Tuesday, November 2, 2010

Here I Walk: A Modern Pilgrimmage to Rome

Martin Luther
In 1510 Martin Luther set out from Germany to Rome --  just a good Augustinian friar who got lucky enough to take a trip to Rome on business. His few months in Rome greatly influenced his career, and back in Germany he came to have doubts about some of the church's practices.  In 1517 he said so publicly, in the 95 Theses -- according to legend nailed to the door of his church.  In doing so, he started what became the Protestant Reformation.  

This year two Americans, Sarah and Andrew Wilson, set out to retrace Luther's steps as best they could. They walked from Erfurt, Germany to Rome, Italy on a journey of 70-some days and more than 1,000 miles.  

On their last day in Rome Sarah was kind enough to answer a few questions about their journey.  

AKN: When did the idea for this pilgrimage first come to you? How did it evolve? 

Sarah: I think it was when we were starting graduate school, in 2003 or 2004, and we noticed that the anniversary of Luther’s pilgrimage to Rome was coming up in a few years. Already then we thought it would be fun to retrace his steps, but we had no real idea about how or even why, except for the coolness factor. When I started working at the Institute for Ecumenical Research in Strasbourg, France, in 2008, we started thinking about it again. We began to realize it would be a great opportunity to look at Luther not from a polemical or ideological point of view—which is an ongoing temptation for both Lutherans and Catholics, though from opposite directions—but in the setting of the ecumenical developments of the last half century, and as an act of hope for the future. From there it grew into the project that we just finished.

AKN: How did you prepare for your trip -- physically? Intellectually? Spiritually? 

Sarah: Physically: we started going on regular walks, gradually increasing their length until in the last month we took about 2 full-day walks per week. Andrew also was in charge of making our gear as lightweight as possible; he made a fair amount of it himself. 

Intellectually: I was able to draw on my previous 2 years of work in ecumenism to shape blog-post-length forays into ecumenism, and we both read up on what little is known about Luther’s pilgrimage. We’re both pretty familiar with his work so it was easy to select the passages from his writings that we wanted to share. 

Spiritually: lots of prayer, by us and others. Once we started walking we said morning prayer every day and evening prayer about half the time. We also just prayed whenever we needed it, which was pretty often!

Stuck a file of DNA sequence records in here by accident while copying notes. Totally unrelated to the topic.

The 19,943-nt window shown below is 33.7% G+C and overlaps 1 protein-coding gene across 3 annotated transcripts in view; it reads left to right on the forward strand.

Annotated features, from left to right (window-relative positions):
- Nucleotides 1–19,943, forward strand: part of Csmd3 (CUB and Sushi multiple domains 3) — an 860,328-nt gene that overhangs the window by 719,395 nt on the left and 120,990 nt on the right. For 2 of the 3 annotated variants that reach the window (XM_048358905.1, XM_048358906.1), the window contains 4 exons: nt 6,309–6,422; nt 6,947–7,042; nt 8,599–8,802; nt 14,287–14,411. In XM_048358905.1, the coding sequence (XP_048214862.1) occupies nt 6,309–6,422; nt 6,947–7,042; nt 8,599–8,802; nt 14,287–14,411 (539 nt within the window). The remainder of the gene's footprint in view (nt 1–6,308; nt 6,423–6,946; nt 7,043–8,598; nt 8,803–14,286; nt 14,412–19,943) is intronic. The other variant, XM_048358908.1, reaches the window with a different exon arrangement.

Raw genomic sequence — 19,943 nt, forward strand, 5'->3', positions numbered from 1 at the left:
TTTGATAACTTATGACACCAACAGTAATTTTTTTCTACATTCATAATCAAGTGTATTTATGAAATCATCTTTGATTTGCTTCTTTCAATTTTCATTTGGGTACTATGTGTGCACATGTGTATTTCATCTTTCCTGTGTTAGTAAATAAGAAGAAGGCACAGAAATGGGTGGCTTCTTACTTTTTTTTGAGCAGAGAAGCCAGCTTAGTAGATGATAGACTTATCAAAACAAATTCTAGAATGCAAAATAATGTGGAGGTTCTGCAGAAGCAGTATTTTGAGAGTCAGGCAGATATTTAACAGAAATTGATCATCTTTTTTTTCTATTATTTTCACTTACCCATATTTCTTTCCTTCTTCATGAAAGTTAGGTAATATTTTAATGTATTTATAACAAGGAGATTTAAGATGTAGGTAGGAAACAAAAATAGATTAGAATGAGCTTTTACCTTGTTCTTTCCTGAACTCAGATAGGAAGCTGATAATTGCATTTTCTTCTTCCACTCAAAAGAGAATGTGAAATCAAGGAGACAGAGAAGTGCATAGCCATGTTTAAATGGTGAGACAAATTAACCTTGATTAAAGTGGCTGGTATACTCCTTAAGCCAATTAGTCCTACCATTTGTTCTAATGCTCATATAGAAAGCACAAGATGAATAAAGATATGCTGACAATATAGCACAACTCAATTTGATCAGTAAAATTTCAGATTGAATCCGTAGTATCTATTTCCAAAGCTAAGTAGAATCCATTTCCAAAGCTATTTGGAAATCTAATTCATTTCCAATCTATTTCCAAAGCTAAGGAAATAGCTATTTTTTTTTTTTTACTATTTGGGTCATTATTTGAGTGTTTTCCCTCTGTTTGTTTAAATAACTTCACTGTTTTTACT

AKN: How has pilgrimage changed from Luther's time to ours? 

Sarah: This world is not made for pedestrians anymore!! Luther would’ve faced dangers, of course, like wolves and bandits and darkness (though there is no record of any such troubles), and one time he and his companion got very sick with what was probably malaria. But he didn’t have to face automobile traffic, and roads were as much for walkers as for horse or cart drivers. 

SarahWilson, pilgrim
We didn’t expect it at all, but one of the dominant experiences of our trip was the sheer difficulty of transportation on foot. You’re allowed to walk for pleasure on trails, and you’re allowed to drive if you just want to get somewhere—but you’re not really allowed to walk if you want to get somewhere.

AKN:  How did your trip worked logistically? Where did you stayed? What essentials did you take with you?

Sarah: All we could really do ahead of time was choose each day’s destination and certain cities that we had to reach by a certain time. Beyond that we had too much other stuff to do to make careful plans. Once we got going, our daily destinations changed quite a bit, but we always made it to our goal week by week, mainly since we had to meet with Andrew’s parents and our son or other people at those points. 

We had internet access on a smart phone so usually each morning we would search and find a hotel to stay in while we were in the four Germanophone countries, though sometimes we just wandered into town and tried our luck. We had hoped to camp a lot, but it’s illegal to camp outside of a campground in Germany, and not many campgrounds actually lay in our path (and when you walk 20-30 km a day, walking a few km out of your way to a campground is not an attractive option). In Italy, once we got south of Pavia, we stayed either in pilgrim hostels or in the camper van with Andrew’s parents and our son. 

Andrew Wilson, pilgrim